Rennsteig

As the corona-crisis forces the world to be on hold and stay at home, I try (hard) to make the best of it. So I decided to go back hiking where my passion for that actually started: the Rennsteig. This is a ridge walk as well as a historical boundary path in the Thuringian Forest and Franconian Forest in Central Germany. That trail runs for about 170 km from Hörschel (close to Eisenach) all the way to Blankenstein. On its way it’s mostly at heights of 500 to 970 m and it also crosses Thuringias highest mountain, Großer Beerberg, at 982 m. The trail itself has a long history and was mentioned the first time back in 1330, however, as a hiking trail it was described and mapped first in 1832. 

As I grew up in a village in the vicinity of the Rennsteig, I hiked and biked it a couple of times on its entire length as well as on day hikes and sections. I also ran sections of it in the well-known trail running event „GutsMuths-Rennsteiglauf“. Recently, as I am stranded with my parents in Germany, I am out there quite a bit, as it helps me to stay sane during those darker days in the pandemic. So, you can say that I know that trail quite a bit. 

After some stressful months I decided to challenge myself and hike the roundabout 170 km of the Rennsteig within 4 days. I needed to get away from everything and get rid of frustration and all the uncertainty. 

Wild camping is not allowed in Germany, but along the Rennsteig you can find small shelters every 5 to 10 kms, so I packed my sleeping bag and mat and also, just in case, my tent. With that and with enough food for a mere 5 days I set out to hike it from the end to the beginning, against the traditional direction. Corona apparently inspired many people to hike because I met about 50 hikers and cyclist on the very first day. Most of them were friendly, but worlds apart from being as talkative as I know other hikers. In Germany people have a very different hiking approach and attitude.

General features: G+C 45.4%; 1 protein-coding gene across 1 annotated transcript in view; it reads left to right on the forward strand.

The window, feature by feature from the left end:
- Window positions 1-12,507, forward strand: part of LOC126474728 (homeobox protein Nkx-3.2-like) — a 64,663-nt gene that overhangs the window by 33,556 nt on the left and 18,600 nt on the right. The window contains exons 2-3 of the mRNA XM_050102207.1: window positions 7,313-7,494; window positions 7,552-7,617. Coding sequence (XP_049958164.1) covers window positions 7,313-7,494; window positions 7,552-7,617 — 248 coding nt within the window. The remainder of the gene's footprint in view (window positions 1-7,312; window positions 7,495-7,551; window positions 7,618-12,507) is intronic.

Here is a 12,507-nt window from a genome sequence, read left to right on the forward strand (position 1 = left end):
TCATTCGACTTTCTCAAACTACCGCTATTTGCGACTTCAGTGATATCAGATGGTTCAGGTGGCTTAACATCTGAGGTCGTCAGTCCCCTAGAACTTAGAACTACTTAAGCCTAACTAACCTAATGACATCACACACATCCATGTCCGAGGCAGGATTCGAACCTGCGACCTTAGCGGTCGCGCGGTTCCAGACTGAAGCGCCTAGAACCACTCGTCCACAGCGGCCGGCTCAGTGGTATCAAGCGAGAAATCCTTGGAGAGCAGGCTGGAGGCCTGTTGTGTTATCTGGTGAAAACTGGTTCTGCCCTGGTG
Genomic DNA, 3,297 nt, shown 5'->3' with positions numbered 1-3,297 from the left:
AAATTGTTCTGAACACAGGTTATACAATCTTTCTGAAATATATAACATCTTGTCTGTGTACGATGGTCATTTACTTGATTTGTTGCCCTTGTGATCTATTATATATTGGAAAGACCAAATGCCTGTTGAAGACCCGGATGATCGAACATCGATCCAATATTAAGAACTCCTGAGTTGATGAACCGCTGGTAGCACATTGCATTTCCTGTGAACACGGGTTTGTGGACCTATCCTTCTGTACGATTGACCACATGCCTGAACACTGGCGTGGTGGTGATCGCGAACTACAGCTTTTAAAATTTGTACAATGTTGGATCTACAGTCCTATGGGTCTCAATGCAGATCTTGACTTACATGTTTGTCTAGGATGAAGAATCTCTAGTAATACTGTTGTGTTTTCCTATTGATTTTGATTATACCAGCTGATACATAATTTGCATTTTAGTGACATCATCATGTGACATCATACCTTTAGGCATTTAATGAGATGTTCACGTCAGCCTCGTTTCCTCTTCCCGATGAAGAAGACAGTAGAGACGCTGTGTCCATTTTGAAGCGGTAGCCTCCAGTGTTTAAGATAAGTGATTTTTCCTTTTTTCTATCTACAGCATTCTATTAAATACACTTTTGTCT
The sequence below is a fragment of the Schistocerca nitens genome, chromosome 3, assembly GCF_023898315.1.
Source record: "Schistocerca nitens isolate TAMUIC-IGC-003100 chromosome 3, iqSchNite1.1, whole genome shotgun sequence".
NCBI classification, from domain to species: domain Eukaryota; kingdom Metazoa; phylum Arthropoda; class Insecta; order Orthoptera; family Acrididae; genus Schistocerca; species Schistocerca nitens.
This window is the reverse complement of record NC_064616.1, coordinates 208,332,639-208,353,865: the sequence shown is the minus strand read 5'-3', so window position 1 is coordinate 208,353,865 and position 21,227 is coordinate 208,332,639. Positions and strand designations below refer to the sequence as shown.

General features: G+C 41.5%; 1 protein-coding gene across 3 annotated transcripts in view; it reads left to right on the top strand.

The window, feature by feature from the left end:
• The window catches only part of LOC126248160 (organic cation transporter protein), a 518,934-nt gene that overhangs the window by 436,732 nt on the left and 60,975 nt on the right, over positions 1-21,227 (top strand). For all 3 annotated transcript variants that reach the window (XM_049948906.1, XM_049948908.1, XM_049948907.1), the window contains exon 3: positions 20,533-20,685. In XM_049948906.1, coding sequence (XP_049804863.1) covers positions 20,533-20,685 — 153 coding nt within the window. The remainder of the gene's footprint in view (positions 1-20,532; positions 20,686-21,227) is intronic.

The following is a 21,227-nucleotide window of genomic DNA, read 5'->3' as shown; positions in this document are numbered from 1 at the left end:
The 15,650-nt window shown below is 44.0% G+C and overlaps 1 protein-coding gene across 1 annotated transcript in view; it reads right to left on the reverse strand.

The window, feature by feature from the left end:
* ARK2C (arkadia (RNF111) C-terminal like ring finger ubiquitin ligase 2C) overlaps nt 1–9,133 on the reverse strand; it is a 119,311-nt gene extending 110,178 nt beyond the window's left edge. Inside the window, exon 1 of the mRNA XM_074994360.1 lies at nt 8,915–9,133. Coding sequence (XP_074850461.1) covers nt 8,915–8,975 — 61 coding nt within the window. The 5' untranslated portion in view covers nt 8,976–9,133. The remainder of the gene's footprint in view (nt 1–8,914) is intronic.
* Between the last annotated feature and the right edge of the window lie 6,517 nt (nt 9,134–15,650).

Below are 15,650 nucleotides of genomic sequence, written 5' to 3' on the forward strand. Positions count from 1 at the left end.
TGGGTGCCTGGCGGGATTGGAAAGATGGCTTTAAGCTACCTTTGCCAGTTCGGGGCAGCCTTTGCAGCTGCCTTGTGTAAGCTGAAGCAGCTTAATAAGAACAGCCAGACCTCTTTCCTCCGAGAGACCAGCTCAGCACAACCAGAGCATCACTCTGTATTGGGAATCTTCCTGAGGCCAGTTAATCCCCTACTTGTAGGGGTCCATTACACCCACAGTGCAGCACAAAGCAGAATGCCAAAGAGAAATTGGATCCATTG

And something else I realised: The Rennsteig is very much male dominated. It’s not only that all the displays along the way praise men for what they did for the trail in former times, but also the majority of hikers are men. Sometimes I met hiking couples, but the frequently asked question by women basically was whether I am scared to hike out here all by myself. I got that slight underlying feeling that hiking in Germany is seen as a mens world and women only come along. 

So, confessedly, it was almost fun for me to crush peoples perception of hiking women by sharing my way of hiking: Wearing trail runners instead of heavy hiking boots, hiking more than 40 kms a day, with a backpack smaller than most of the ones of hikers I met, but with which I am independent from any infrastructure, and, last but not least – hiking all by myself. But still, sexism and low respect towards us hiking women exist. I met a group of male hikers under a roof in the rain, that, after I asked them whether they please could remove their packs from the bench so that I could have a seat, laughed and pointed to a seat on the bench not covered from the rain. I remained silent, pushed away a pack, took a seat (under the roof, of course) and instead listened to their showing-off and pretentious talks. After quite some time they started asking me about my where from’s-where to’s and suddenly they started to treat me with respect. Or, a bunch of elderly guys watching me stretching my feet and asking me – without having had a conversation with me before – whether my ‚little feet are aching‘.